• Which candidate has served on a community association board before, for how long and how efficiently did the community operate?   
  • Which candidate has previously volunteered for committees and other roles for the benefit of the community?  
  • Which candidate has attended any sort of educational classes for board members or expressed an interest in learning what the position entails?
  • Which candidate respects and understands parliamentary procedure? 
  •  Which candidate has a sense of fair play and has previously helped diffuse conflict in the community?
Lastly, and because the scenario in this blog post demands it, which candidate might be a little too focused on your community's walls and fences and which might benefit from a strict email policy?
After looking through both sets of questions, you may conclude that in far too many communities there is a lack of qualified candidates and the members have very few good choices. Many people feel that way about the 2016 presidential election as well. Still, refusing or failing to vote  is guaranteed to result in you not getting the board (or president) you want. The moral of this blog post: vote or run for your board and make your community great again. After all, we're all stronger together.
I realize that the title of this blog post will prompt some readers to dash off a response in support of their favored candidate or at least launch an attack against the candidate they despise.

The question in the title of this blog post is designed to make you think about the criteria community association members currently use when deciding who to vote for in an election of directors. While the stakes are undoubtedly higher on the national stage, the more local the government, the more direct impact your elected representatives can have on your daily life.  Accordingly, many of the same factors affecting our presidential election can and do affect association board elections; voter apathy in the form of an uninformed and uninvolved electorate combined with fiery rhetoric and rigid mindsets often result in the best condo, cooperative or HOA candidates not being elected and, in many cases, not even running in the first place.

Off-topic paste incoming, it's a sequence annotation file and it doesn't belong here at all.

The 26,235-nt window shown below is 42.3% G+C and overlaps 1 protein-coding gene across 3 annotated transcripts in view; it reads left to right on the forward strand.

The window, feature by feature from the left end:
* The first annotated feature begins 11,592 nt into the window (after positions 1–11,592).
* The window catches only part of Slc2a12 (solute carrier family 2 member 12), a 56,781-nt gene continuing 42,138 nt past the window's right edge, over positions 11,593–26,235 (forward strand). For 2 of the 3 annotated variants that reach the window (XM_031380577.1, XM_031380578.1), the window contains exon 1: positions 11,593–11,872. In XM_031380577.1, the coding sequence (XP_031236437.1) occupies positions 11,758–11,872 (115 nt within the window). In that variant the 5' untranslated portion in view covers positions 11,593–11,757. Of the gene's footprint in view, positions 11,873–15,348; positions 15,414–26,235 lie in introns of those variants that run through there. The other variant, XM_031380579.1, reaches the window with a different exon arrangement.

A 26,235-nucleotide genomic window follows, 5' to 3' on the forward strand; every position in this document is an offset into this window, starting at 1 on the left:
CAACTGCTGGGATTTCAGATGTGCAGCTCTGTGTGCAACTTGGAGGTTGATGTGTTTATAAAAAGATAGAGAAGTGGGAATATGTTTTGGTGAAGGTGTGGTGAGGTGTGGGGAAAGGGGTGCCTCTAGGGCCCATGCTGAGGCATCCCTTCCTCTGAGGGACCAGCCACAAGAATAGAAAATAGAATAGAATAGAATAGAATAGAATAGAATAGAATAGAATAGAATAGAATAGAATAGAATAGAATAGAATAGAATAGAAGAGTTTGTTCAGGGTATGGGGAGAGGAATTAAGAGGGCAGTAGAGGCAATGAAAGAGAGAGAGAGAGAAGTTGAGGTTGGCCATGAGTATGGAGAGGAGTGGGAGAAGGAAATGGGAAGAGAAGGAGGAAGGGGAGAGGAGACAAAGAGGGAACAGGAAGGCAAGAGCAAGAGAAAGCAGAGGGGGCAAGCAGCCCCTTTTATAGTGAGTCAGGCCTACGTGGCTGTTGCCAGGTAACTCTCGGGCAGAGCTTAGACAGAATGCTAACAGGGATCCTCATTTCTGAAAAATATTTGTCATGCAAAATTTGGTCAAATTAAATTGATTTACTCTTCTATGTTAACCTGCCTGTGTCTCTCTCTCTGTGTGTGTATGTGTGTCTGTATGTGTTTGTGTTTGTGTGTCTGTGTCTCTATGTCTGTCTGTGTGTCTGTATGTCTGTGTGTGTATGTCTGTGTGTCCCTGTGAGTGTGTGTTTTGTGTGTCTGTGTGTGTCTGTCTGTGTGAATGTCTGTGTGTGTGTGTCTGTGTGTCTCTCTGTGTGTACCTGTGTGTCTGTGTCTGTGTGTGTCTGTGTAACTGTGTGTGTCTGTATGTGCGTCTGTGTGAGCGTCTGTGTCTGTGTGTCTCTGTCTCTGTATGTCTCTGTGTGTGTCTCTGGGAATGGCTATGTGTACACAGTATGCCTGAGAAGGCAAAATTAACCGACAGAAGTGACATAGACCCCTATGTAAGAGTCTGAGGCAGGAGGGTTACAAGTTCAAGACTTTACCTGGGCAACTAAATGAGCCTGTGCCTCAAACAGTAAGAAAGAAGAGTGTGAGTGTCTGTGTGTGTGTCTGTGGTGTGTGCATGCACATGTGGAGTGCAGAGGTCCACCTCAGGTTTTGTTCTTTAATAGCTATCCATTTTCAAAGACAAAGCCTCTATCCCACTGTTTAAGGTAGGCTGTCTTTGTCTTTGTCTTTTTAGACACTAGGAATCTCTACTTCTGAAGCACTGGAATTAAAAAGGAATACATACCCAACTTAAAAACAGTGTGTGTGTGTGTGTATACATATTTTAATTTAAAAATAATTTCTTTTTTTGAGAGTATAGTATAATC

Let's imagine Hillary and Donald both running for a seat on your condominium board.  For purposes of this blog post, we'll treat Gary Johnson and Julie Stein as the condo candidates who didn't send in their notice of intent to run on time. Perhaps in your community the personality types represented by each of these presidential candidates is not far off the mark? Thank goodness the Florida statutes limit the space permitted for a Candidate Information Sheet while also providing that the association is not responsible for any of the contents.


Now, let's begin the critical analysis that voters should undertake to make an informed choice. How do you see the following aspects of association operations being impacted, positively or negatively, by the current presidential candidates (and the real ones in your community) if they were running for a seat on your board?